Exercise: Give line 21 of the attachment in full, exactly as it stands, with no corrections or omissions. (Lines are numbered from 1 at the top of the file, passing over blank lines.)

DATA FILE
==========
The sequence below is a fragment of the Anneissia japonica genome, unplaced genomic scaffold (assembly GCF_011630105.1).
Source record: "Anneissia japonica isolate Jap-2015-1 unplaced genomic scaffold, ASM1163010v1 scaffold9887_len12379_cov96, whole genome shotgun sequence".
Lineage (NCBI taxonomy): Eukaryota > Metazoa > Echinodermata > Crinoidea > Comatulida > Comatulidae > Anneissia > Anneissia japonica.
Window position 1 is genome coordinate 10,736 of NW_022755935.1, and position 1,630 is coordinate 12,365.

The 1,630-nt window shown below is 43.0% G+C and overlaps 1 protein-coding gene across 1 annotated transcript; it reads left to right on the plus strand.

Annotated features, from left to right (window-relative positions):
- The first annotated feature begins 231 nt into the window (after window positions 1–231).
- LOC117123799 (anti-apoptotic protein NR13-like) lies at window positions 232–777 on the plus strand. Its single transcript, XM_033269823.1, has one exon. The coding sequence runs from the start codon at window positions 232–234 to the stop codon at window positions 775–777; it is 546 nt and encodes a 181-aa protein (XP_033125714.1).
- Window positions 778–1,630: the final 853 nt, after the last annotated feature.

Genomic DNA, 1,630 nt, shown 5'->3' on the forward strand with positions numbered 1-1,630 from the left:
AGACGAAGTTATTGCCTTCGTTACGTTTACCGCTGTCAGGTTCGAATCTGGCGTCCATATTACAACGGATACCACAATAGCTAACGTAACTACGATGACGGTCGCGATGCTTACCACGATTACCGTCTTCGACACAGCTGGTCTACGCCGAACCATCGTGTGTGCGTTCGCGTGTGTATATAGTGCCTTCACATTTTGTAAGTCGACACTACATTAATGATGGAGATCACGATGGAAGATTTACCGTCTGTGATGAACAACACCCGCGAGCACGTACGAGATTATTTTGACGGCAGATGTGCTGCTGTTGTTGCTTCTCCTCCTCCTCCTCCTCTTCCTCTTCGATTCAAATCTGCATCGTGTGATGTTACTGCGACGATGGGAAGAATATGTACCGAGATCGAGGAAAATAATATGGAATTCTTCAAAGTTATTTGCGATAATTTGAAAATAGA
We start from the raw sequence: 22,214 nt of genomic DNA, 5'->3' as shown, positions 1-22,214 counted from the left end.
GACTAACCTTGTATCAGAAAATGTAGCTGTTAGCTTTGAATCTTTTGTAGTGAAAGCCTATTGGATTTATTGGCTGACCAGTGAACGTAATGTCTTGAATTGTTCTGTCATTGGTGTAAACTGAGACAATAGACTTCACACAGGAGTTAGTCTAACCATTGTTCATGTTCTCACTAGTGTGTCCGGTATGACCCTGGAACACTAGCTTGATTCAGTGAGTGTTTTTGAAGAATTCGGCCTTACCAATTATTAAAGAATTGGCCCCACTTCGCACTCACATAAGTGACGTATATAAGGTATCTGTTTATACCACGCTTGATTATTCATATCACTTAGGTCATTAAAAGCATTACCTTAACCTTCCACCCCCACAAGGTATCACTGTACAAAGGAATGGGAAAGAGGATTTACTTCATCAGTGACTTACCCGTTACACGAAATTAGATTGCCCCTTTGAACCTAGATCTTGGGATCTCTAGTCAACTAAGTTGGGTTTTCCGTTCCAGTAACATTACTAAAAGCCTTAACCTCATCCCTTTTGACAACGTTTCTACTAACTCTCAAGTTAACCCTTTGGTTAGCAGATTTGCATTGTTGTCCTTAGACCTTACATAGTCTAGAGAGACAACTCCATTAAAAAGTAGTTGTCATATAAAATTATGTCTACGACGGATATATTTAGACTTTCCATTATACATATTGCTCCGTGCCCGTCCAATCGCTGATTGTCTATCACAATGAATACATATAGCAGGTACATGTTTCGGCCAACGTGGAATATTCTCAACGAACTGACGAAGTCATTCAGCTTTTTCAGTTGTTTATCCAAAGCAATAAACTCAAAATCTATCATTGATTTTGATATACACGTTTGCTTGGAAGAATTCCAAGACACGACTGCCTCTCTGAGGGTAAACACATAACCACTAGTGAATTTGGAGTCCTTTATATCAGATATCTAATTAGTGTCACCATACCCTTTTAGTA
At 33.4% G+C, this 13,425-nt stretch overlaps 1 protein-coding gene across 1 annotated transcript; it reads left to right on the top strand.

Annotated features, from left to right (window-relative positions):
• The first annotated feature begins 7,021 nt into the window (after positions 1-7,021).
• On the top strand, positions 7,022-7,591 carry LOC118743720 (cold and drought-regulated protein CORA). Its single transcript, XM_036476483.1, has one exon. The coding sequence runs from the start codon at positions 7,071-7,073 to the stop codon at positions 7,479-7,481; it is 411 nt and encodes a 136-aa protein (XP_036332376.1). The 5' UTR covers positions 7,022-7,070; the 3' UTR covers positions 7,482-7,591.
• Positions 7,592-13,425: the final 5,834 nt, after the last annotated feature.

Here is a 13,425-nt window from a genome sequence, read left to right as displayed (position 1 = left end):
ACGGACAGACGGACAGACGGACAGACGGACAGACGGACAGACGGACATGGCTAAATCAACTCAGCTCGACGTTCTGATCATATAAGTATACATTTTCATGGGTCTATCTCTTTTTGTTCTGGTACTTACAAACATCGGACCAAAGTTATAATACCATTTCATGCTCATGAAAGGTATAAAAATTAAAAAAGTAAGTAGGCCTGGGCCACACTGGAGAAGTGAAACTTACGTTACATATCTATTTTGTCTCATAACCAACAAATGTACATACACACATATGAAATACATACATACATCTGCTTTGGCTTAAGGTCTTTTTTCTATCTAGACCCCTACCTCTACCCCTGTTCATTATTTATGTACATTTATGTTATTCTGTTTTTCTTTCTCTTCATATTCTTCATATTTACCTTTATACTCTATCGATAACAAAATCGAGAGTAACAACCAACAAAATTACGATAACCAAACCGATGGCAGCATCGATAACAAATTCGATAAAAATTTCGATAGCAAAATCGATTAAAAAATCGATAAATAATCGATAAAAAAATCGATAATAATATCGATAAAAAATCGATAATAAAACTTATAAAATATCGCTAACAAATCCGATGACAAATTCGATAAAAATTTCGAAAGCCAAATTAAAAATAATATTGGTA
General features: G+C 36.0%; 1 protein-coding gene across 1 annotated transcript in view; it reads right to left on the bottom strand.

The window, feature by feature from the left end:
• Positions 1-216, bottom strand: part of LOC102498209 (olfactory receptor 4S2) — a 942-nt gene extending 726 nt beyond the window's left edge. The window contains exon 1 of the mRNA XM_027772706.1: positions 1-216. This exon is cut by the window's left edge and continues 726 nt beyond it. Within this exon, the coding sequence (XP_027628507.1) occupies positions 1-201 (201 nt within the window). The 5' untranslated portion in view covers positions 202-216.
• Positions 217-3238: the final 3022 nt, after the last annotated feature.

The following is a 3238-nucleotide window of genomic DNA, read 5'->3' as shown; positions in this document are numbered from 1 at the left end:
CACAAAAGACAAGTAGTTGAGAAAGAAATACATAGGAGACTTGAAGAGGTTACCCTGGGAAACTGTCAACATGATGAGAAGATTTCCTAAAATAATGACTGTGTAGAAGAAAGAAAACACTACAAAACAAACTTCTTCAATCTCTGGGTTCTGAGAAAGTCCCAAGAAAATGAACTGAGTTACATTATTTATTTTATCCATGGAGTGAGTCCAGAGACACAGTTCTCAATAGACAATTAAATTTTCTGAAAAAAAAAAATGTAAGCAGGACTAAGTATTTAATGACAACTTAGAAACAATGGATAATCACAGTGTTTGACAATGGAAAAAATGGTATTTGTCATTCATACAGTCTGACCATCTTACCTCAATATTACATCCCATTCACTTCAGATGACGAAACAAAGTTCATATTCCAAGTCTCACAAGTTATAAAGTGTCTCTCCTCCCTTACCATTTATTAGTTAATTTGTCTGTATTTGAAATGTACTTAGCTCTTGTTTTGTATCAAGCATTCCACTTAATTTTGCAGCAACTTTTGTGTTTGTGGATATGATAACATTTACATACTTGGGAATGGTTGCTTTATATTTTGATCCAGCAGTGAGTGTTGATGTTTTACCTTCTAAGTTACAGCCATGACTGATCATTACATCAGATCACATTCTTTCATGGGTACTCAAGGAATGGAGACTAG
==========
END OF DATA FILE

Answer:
General features: G+C 36.0%; 1 protein-coding gene across 1 annotated transcript in view; it reads right to left on the bottom strand.